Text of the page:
As Investors, Millennials Haven’t Had It Easy…

Unlike Gen X and the Baby Boomers, Millennials experienced extremely difficult markets and economic conditions during their formative years, including two major bear markets. During the early stages of their careers, they’ve faced both the housing bubble implosion of 2008 and 2020’s COVID-19 Pandemic, which, they are still grappling with. And they carry a great deal of debt. On average, Millennials have $78,396 in consumer debt[1] and $37,172 in student loan debt[2]. Between seemingly endless market tumult, and potentially insurmountable debt, many Millennials have developed a skeptical view of investing.

In fact, 43% of Millennials have elected not to invest at all[3]. Only 51% of them want to invest for retirement3. In addition to that, those Millennials who do elect to invest, tend to be averse to stocks. Approximately 30% of this age demographic identified “cash”, not stocks, real estate, or even bonds as their favorite investment[4]. Unfortunately, this reluctance to invest may have significant consequences for Millennial’s long-term financial futures.

The pensions that once served as the bedrock for their parents’ retirement plans are disappearing. And because of fundamental changes in our population, and the COVID-19 Pandemic, Social Security's massive trust fund may be unable to pay full benefits as of 2034[5]. As of 2020, the average life expectancy at birth for the total U.S. population was 77.8 years[6]. That’s a long lifespan to sufficiently keep funded. As a matter of necessity, the quality of Millennials’ retirement largely rests on what they do now to save and invest.

A conservative investment approach could be an expensive mistake. From 1926 – 2020, the U.S. stock market returned roughly 10% annually. Long-term government bonds returned only 5.5% annually[7]. There is just no comparison. Additionally, Not allocating more money to stocks, via mutual funds or ETFs (or directly) could cost Millennials as much as $3 Million in retirement savings[8].

Millenial Blog


As an investor, time is one of your greatest allies. The sooner you start, the more time your investments have, to potentially grow. But you must be in it, to win it.

Click the video below to learn why Millennials (as well as most Americans) should be investing in the stock market:


[1] Experian, “2019 Consumer Debt Study”,

[2], “Students & Debt”,

[3] Yahoo Finance, “43% of Millennials Aren’t Investing – and That’s a Problem”,

[4] The Balance. Lemke, Tim. “How Millennials Can Invest $10,000

[5] “A New Report Says The COVID Recession Has Pushed Social Security Up A Year

[6] U.S. Department of Health and Human Services. Provisional Life Expectancy Estimates for January through June 2020.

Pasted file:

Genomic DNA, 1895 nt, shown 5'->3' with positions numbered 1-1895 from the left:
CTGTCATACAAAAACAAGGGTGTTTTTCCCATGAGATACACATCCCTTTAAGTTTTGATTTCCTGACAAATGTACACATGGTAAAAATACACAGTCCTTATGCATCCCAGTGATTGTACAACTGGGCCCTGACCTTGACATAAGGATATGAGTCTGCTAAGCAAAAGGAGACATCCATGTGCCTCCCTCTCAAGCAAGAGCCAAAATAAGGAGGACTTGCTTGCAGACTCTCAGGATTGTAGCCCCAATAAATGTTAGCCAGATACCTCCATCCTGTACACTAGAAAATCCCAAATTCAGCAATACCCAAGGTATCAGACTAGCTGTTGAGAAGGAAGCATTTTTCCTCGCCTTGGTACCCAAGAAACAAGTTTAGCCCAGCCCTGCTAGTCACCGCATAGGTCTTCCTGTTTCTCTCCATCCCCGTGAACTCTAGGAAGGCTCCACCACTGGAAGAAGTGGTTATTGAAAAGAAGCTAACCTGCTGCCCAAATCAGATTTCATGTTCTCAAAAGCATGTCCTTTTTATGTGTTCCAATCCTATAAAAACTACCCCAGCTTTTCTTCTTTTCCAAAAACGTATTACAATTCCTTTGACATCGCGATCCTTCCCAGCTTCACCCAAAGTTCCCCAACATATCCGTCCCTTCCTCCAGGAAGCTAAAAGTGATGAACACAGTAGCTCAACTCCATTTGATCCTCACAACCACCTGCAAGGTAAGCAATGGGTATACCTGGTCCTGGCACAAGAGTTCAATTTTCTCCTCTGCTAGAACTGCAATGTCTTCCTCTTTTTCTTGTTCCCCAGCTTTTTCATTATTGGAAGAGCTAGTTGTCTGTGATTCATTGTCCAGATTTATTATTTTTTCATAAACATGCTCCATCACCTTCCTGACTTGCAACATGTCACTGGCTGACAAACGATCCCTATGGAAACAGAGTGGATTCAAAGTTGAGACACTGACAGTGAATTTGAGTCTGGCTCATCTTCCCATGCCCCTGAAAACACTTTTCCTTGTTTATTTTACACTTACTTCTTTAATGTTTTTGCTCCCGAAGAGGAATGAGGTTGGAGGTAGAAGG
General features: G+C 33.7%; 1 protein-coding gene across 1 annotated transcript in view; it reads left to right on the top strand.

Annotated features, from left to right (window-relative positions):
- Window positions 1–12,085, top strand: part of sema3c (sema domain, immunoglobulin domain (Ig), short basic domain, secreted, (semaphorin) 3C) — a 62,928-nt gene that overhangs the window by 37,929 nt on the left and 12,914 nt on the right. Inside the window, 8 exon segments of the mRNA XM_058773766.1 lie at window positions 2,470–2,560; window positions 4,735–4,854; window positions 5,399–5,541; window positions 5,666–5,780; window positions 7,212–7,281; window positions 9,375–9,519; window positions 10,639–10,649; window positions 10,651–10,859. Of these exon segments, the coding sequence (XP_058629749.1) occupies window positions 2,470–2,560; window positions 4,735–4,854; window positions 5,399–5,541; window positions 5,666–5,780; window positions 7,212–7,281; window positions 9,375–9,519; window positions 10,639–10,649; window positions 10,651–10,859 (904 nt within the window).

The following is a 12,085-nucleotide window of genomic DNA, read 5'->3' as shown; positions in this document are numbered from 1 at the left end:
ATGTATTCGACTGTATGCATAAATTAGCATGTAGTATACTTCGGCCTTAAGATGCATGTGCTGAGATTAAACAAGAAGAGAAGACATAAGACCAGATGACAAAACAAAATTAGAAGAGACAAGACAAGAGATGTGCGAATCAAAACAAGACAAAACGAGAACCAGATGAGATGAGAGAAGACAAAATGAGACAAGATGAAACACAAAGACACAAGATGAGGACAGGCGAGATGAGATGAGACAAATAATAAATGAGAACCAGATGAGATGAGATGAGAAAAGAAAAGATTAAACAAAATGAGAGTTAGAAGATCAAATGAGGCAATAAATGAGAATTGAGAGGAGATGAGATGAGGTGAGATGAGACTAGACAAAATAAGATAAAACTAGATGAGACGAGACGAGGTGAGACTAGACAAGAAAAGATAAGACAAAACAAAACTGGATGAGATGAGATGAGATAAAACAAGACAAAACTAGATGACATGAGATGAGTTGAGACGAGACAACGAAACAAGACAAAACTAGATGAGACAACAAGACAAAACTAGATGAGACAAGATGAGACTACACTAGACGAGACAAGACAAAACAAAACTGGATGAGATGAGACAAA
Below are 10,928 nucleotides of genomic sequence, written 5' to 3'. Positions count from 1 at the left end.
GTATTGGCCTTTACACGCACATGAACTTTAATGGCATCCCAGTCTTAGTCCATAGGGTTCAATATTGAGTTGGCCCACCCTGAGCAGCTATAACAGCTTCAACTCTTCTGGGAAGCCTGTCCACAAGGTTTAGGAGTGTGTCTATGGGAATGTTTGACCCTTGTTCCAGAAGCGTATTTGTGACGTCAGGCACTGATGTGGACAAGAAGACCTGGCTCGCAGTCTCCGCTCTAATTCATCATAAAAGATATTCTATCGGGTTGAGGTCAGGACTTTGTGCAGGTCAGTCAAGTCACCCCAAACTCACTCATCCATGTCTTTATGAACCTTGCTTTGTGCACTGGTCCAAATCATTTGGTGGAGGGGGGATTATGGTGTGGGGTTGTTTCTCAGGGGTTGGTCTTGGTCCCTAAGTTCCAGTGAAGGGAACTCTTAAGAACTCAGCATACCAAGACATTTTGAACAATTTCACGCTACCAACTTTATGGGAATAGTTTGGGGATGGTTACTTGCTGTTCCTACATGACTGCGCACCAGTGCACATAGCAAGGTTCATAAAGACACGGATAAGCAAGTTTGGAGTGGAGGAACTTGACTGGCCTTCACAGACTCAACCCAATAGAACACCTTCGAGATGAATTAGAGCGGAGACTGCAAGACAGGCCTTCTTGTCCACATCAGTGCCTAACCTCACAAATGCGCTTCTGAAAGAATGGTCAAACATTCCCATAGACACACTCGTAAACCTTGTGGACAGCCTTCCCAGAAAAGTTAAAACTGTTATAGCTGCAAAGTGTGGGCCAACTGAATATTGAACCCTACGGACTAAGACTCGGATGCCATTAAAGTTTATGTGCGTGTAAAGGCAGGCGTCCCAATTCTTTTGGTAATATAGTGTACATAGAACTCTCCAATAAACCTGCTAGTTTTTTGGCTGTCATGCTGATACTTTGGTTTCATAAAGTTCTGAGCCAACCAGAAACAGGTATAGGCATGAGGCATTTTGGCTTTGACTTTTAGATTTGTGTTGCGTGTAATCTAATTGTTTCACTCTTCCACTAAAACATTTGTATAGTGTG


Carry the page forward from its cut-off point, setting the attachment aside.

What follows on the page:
[7] Time is on your side: A guide for millennials to start investing with confidence.

[8] Nerdwallet. O’Shea, Arielle & Lesaffre, Stephane. Avoiding the Stock Market May Cost Millennials $3.3. Million.


Symmetry Partners, LLC, provides this communication on this site as a matter of general information. Information contained herein, including data or statistics quoted, are from sources believed to be reliable but cannot be guaranteed or warranted. Nothing on this site represents a recommendation of any particular security, strategy, or investment product. The opinions of the author are subject to change without notice. Due to various factors, including changing market conditions and/or applicable laws, the content may not be reflective of current opinions or positions. All content on this site is for educational purposes and should not be considered investment advice or an offer of any security for sale. Please be advised that Symmetry Partners does not provide tax or legal advice and nothing either stated or implied here on this site should be inferred as providing such advice. Symmetry Partners does not approve or endorse any third-party communications on this site and will not be liable for any such posts.

Symmetry Partners, LLC is an investment advisory firm registered with the Securities and Exchange Commission. The firm only transacts business in states where it is properly registered, or excluded or exempted from registration requirements. Registration of an investment adviser does not imply any specific level of skill or training and does not constitute an endorsement of the firm by the Commission.

Investors cannot invest directly in an index. Indexes have no fees. Historical performance results for investment indexes do not reflect the deduction of transaction and/or custodial charges or the deduction of an investment management fee, the occurrence of which would have the effect of decreasing historical performance results. Actual performance for client accounts will differ from index performance.

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